The apparatus 1 can be used without markers for location recording reducing the risk of site contamination or risking a person to exposure to a potentially contaminated spot. A site may be revisited even after alteration, e.g., painting, and the points of interests can be accurately located. The method is a non-invasive method.
Thus, there has been shown and described several embodiments of a novel invention. As is evident from the foregoing description, certain aspects of the present invention are not limited by the particular details of the examples illustrated herein, and it is therefore contemplated that other modifications and applications, or equivalents thereof, will occur to those skilled in the art. The terms “having” and “including” and similar terms as used in the foregoing specification are used in the sense of “optional” or “may include” and not as “required”. Many changes, modifications, variations and other uses and applications of the present invention will, however, become apparent to those skilled in the art after considering the specification and the accompanying drawings. All such changes, modifications, variations and other uses and applications which do not depart from the spirit and scope of the invention are deemed to be covered by the invention which is limited only by the claims which follow.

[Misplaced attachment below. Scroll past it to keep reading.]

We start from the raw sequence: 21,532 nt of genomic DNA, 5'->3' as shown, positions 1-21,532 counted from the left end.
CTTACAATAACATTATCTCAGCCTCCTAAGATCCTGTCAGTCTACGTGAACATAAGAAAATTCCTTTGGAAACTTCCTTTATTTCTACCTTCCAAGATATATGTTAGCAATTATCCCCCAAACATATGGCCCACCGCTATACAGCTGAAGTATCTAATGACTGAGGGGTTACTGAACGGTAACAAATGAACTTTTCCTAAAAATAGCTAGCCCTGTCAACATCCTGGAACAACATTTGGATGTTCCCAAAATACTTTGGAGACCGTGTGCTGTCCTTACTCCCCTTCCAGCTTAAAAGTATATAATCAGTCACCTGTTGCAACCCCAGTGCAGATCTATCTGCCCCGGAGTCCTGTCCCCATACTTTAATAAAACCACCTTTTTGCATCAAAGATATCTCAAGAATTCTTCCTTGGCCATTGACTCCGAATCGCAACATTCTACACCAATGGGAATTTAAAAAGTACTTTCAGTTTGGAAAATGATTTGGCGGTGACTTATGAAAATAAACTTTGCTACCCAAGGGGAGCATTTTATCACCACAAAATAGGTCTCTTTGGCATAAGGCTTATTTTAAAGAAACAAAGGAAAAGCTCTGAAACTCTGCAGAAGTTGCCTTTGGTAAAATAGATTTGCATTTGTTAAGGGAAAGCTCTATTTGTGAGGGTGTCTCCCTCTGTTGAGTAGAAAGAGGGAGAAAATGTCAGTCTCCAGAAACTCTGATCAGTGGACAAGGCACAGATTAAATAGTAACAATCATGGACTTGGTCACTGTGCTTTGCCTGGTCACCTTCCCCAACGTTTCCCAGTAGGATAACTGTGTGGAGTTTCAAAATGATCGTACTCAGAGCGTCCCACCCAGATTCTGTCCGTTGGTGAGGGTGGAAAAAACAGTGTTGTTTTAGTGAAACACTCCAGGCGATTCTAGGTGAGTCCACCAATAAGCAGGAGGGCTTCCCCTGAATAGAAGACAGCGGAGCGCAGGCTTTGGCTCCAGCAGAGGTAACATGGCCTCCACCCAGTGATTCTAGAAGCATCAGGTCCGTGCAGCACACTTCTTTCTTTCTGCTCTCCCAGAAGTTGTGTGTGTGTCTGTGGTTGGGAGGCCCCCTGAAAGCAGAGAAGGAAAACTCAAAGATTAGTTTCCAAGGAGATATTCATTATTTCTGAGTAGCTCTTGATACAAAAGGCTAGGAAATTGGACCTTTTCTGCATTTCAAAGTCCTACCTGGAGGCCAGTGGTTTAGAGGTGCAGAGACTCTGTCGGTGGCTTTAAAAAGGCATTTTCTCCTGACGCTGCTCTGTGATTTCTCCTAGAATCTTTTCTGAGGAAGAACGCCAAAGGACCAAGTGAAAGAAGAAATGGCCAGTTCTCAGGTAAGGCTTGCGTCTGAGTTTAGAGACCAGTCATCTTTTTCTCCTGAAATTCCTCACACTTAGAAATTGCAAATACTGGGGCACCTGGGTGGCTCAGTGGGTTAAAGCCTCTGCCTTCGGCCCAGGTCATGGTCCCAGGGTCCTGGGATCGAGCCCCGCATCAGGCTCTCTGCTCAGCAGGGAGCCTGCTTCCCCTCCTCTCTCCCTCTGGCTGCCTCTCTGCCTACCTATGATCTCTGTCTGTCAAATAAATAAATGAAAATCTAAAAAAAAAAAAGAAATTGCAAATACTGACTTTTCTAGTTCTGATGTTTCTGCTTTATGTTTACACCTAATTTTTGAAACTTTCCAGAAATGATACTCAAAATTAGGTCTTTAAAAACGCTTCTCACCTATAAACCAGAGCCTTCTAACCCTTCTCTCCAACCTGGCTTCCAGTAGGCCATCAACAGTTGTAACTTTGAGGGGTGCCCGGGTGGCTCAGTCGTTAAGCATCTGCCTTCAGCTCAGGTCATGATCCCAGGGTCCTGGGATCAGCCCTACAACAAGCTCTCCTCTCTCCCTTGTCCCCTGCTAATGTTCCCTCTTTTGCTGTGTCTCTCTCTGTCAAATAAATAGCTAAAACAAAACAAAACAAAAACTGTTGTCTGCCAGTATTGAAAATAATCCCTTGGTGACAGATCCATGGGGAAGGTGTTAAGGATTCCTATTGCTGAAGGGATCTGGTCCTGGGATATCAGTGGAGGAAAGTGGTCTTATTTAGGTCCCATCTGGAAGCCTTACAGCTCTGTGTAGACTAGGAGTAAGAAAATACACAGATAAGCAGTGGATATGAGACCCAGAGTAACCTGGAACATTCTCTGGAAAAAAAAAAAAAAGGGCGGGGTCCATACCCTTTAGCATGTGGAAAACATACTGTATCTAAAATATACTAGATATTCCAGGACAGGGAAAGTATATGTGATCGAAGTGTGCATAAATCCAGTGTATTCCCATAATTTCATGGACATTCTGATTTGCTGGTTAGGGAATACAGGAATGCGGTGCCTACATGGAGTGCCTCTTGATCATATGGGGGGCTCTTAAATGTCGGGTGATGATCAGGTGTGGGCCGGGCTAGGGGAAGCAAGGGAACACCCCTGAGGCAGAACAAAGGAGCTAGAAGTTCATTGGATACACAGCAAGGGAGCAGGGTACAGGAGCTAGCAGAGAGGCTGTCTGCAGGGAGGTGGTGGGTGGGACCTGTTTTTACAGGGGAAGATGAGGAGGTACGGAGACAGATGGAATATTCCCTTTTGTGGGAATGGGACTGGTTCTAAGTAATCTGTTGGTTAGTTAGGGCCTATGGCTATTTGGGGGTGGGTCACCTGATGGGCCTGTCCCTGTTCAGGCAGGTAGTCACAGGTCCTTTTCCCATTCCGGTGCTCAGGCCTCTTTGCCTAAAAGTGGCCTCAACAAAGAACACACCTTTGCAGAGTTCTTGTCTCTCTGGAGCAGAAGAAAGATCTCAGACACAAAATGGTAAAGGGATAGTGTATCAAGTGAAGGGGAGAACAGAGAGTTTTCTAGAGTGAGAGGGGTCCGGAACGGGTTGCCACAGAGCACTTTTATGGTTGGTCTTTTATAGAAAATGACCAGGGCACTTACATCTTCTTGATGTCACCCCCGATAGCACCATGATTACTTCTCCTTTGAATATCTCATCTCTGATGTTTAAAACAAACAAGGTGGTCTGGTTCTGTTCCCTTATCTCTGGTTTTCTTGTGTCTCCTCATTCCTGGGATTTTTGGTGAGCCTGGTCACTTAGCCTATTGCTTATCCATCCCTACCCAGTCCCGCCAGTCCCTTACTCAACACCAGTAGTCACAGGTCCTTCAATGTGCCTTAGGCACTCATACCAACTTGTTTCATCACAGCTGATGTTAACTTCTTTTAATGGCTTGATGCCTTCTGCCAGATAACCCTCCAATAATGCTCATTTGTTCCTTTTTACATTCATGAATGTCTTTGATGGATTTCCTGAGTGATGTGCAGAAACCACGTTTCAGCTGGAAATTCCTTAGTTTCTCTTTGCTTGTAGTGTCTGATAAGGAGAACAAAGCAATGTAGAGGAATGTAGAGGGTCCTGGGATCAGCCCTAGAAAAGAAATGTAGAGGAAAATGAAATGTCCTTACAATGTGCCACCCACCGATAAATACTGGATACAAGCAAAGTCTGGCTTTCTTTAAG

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|U.S. Classification||702/152, 702/159, 702/154, 342/357.31|
|Feb 19, 2008||AS||Assignment|
Owner name: THE REGENTS OF THE UNIVERSITY OF CALIFORNIA, CALIF
Free format text: ASSIGNMENT OF ASSIGNORS INTEREST;ASSIGNORS:STAAB, TORSTEN A;COHEN, DANIEL L;FELLER, SAMUEL;REEL/FRAME:020526/0082;SIGNING DATES FROM 20071212 TO 20080117
|Jun 6, 2008||AS||Assignment|
Owner name: LOS ALAMOS NATIONAL SECURITY, LLC, NEW MEXICO
Free format text: ASSIGNMENT OF ASSIGNORS INTEREST;ASSIGNOR:THE REGENTS OF THE UNIVERSITY OF CALIFORNIA;REEL/FRAME:021066/0136
Effective date: 20080606
|Nov 7, 2008||AS||Assignment|
Owner name: U.S. DEPARTMENT OF ENERGY, DISTRICT OF COLUMBIA
Free format text: CONFIRMATORY LICENSE;ASSIGNOR:LOS ALAMOS NATIONAL SECURITY;REEL/FRAME:021803/0921
Effective date: 20081017
|Jul 12, 2013||REMI||Maintenance fee reminder mailed|
|Dec 1, 2013||LAPS||Lapse for failure to pay maintenance fees|
|Jan 21, 2014||FP||Expired due to failure to pay maintenance fee|
Effective date: 20131201